Fuji Provia 400

This classic was really versatile. While I will use it for portraits and especially streets if a want a bolder color than Portra, it works especially well in landscape photos giving a naturally rich color that feels straight out of the darkroom whether I’m using Lightroom or Capture One.

Natura 1600

This was one of the recent gen.2 updates. Natura is warm and grainy, but you can easily remove the grain. I like it myself and it really produces those on-the-go type street and portrait scenes that have raw emotion.

Fujifilm 400H

To be this was Fujis Portra. But its greens and tones are different. Like Portra however, it’s a wonderful go-to for when you want a clean organic feel without anything over-cooked.

Porta 800

All POrtra is good. I remember buying 800 in roll for weddings when I was starting out. It’s distinct from 160 and 400 and the presets and style is also. It works great on many portraits but it’s a tad more intense and greener also making and great street and journalists film.

Portra 160

All the Portra’s are in here for good reason. They are all amazing. !60 is a touch less warm than 400 with a softer grain. I would say I favor The 400 presets, but I will often use the 160 style as I did here, especially when I want a touch less warmth due to light conditions.

Agfa Vista

Based on Agfa vista and I love the way it uses greens give you a unique color mix without feeling over-processed. I use this everywhere, portraits landscapes, and streets, and also use the RSX variant quite a lot.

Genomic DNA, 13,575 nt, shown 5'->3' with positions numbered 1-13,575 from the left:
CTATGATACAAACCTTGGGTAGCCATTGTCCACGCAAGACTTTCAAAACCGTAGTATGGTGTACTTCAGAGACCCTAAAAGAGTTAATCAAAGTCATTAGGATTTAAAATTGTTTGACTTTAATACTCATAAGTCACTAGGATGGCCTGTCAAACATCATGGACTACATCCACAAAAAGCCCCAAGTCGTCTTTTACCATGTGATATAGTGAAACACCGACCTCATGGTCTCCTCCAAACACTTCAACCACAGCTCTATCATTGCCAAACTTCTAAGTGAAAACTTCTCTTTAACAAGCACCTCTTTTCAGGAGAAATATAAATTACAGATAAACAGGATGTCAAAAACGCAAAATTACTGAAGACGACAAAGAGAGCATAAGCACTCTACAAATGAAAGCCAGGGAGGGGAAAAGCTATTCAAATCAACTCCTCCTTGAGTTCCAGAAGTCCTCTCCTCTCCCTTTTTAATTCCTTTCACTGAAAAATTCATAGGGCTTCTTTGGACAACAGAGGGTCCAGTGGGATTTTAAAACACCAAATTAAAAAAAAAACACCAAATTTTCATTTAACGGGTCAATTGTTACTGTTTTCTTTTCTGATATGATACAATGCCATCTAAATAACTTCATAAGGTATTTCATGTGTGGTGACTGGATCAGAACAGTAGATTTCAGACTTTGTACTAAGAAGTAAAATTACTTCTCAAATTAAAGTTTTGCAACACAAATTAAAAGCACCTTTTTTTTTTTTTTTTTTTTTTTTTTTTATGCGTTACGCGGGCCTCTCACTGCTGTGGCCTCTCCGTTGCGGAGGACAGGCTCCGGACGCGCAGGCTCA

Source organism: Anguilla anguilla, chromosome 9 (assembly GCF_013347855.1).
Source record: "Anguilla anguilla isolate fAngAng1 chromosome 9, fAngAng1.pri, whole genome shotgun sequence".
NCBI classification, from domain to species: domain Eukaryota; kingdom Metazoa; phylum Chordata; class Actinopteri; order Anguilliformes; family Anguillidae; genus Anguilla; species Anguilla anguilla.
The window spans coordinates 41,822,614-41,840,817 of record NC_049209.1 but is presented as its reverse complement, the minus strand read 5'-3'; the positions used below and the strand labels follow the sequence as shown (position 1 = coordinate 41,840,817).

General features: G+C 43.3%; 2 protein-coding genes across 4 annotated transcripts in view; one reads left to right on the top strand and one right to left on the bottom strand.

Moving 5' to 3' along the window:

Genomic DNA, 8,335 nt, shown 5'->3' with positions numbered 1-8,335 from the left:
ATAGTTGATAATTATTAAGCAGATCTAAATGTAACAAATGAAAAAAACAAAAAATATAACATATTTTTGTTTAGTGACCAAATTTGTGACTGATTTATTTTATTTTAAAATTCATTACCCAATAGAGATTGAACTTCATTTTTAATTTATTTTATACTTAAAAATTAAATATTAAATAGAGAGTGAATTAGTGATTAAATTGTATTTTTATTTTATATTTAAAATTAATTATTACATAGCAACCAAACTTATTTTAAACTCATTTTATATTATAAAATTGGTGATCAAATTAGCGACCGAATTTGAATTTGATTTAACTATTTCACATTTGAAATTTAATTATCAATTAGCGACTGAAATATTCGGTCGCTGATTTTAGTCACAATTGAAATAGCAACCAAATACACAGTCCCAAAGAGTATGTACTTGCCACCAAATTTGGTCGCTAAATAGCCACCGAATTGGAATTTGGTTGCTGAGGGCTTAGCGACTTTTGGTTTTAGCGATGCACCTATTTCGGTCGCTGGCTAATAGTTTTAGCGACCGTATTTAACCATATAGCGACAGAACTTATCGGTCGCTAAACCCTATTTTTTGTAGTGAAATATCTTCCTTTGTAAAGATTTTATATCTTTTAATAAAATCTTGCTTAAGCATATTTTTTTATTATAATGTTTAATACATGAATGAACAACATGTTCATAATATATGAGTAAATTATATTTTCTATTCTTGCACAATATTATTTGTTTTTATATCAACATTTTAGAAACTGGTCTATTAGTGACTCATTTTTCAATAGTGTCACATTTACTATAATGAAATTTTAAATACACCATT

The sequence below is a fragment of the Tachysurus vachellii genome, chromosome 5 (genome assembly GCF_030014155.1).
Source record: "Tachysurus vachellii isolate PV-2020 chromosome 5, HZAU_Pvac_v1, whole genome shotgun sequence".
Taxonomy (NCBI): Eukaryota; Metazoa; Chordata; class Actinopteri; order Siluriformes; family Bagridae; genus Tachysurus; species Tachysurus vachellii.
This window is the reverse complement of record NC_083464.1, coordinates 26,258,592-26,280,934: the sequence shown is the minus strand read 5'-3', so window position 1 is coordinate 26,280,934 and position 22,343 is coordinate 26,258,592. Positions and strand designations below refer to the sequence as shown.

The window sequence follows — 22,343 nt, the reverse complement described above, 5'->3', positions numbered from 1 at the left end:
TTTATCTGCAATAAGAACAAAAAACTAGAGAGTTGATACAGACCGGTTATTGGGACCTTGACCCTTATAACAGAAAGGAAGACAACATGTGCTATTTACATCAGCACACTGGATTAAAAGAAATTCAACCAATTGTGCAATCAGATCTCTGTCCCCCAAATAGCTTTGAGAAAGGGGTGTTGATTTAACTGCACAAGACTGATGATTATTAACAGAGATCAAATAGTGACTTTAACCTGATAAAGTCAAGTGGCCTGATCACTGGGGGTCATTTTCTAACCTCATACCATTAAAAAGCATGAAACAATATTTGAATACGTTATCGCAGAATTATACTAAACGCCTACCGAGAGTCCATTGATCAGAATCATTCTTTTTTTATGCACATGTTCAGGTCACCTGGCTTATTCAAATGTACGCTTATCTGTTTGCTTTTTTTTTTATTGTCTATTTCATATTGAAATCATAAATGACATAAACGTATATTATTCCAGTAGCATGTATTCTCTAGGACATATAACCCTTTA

PoloColor S

Polaroid films vary because they are organic and their process can be altered by how chemicals are used. But polaroids can be all over the place and we still love them. So I have 3 Poloroud inspired looks to cover variables and the S variety is just soft warm goodness that works on a lot of things

Classic Chrome

Like the Classic Negative preset above, classic Chrome is another Fuji camera look but in creating it was a Lightroom Presets and Capture One Style we can use it on any file, not just Fuji. It’s very gentle so you can use it in batches and on anything for a clean look.

Classic Chrome is not actually based on Fuji films but on Kodachrome. Though it’s a loose interpretation. Filmist also has Kodachrome and that emulsion is a lot bolder. But at the right time, it’s amazing.

It’s not about faking it. It’s about growing your potential!

There are many ways to edit and refine a great photo. Using authentic film presets and tiles, lots for video, etc. It’s not about any sort of pretending. It’s about using the atmosphere and color our industry spent 100 years creating. You don’t throw out what works just because you have something new. And film works, the kind that comes on rolls and the looks that come inside Filmist.

I hope you found this useful and get some inspiration of your own. You can learn more about Filmist or download it here.

Gavin Seim

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About the Author

Glad you're here.

I'm from WA State USA and started studying photography in 97. I started work as a pro (using that word loosely because I sucked) using film at age 16. I learned fast but was not as easy to find training then. Sometimes I beat my head against the wall until I figured stuff out.

As digital dawned I went all in and got to study with masters like Ken Whitmire. In 09 I founded the Pro Photo Show podcast. I started promoting tone-focused editing. When Lightroom arrived, I started developing tools to make editing and workflow better.

20 years of study and photography around the country earned me a Master of Photography (M.Photog) from PPA. I got to see my workshops and tools featured in publications across the industry. Once I even won the prestigious HotOne award for my "EXposed" light and tone workshop.

Wanting something calmer, I moved to Mexico in 2017. It's a land of magical light. I'm here now exploring light and trying to master my weak areas. I make videos of that for my Youtube channel, sharing what I learn. I hope you'll stick around and be part of Light Hunters Tribe... Gavin

Gavin Seim